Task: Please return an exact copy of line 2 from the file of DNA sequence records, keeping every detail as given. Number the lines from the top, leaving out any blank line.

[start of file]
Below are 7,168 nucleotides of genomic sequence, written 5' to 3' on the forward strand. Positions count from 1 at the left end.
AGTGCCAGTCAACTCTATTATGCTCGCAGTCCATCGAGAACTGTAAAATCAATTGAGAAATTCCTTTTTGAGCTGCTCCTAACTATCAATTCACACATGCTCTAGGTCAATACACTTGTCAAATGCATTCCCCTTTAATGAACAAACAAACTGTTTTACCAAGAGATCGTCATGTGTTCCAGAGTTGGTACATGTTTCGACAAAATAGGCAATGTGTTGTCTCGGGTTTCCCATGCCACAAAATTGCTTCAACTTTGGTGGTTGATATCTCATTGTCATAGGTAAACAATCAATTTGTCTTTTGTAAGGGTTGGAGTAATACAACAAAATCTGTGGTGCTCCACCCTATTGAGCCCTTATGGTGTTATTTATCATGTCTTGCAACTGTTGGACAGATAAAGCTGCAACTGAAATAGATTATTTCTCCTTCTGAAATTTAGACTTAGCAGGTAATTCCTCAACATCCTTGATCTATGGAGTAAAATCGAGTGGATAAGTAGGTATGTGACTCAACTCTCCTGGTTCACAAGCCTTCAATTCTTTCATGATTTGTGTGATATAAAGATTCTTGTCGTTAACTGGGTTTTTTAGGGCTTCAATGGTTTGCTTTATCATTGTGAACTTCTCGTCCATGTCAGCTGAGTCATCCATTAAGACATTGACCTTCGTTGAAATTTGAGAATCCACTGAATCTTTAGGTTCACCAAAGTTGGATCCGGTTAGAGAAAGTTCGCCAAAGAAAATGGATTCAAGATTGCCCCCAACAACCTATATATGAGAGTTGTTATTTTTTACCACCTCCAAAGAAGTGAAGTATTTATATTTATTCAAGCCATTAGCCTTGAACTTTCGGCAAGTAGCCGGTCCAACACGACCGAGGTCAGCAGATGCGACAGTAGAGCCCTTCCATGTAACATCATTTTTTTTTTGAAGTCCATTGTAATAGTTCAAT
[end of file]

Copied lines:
AGTGCCAGTCAACTCTATTATGCTCGCAGTCCATCGAGAACTGTAAAATCAATTGAGAAATTCCTTTTTGAGCTGCTCCTAACTATCAATTCACACATGCTCTAGGTCAATACACTTGTCAAATGCATTCCCCTTTAATGAACAAACAAACTGTTTTACCAAGAGATCGTCATGTGTTCCAGAGTTGGTACATGTTTCGACAAAATAGGCAATGTGTTGTCTCGGGTTTCCCATGCCACAAAATTGCTTCAACTTTGGTGGTTGATATCTCATTGTCATAGGTAAACAATCAATTTGTCTTTTGTAAGGGTTGGAGTAATACAACAAAATCTGTGGTGCTCCACCCTATTGAGCCCTTATGGTGTTATTTATCATGTCTTGCAACTGTTGGACAGATAAAGCTGCAACTGAAATAGATTATTTCTCCTTCTGAAATTTAGACTTAGCAGGTAATTCCTCAACATCCTTGATCTATGGAGTAAAATCGAGTGGATAAGTAGGTATGTGACTCAACTCTCCTGGTTCACAAGCCTTCAATTCTTTCATGATTTGTGTGATATAAAGATTCTTGTCGTTAACTGGGTTTTTTAGGGCTTCAATGGTTTGCTTTATCATTGTGAACTTCTCGTCCATGTCAGCTGAGTCATCCATTAAGACATTGACCTTCGTTGAAATTTGAGAATCCACTGAATCTTTAGGTTCACCAAAGTTGGATCCGGTTAGAGAAAGTTCGCCAAAGAAAATGGATTCAAGATTGCCCCCAACAACCTATATATGAGAGTTGTTATTTTTTACCACCTCCAAAGAAGTGAAGTATTTATATTTATTCAAGCCATTAGCCTTGAACTTTCGGCAAGTAGCCGGTCCAACACGACCGAGGTCAGCAGATGCGACAGTAGAGCCCTTCCATGTAACATCATTTTTTTTTTGAAGTCCATTGTAATAGTTCAAT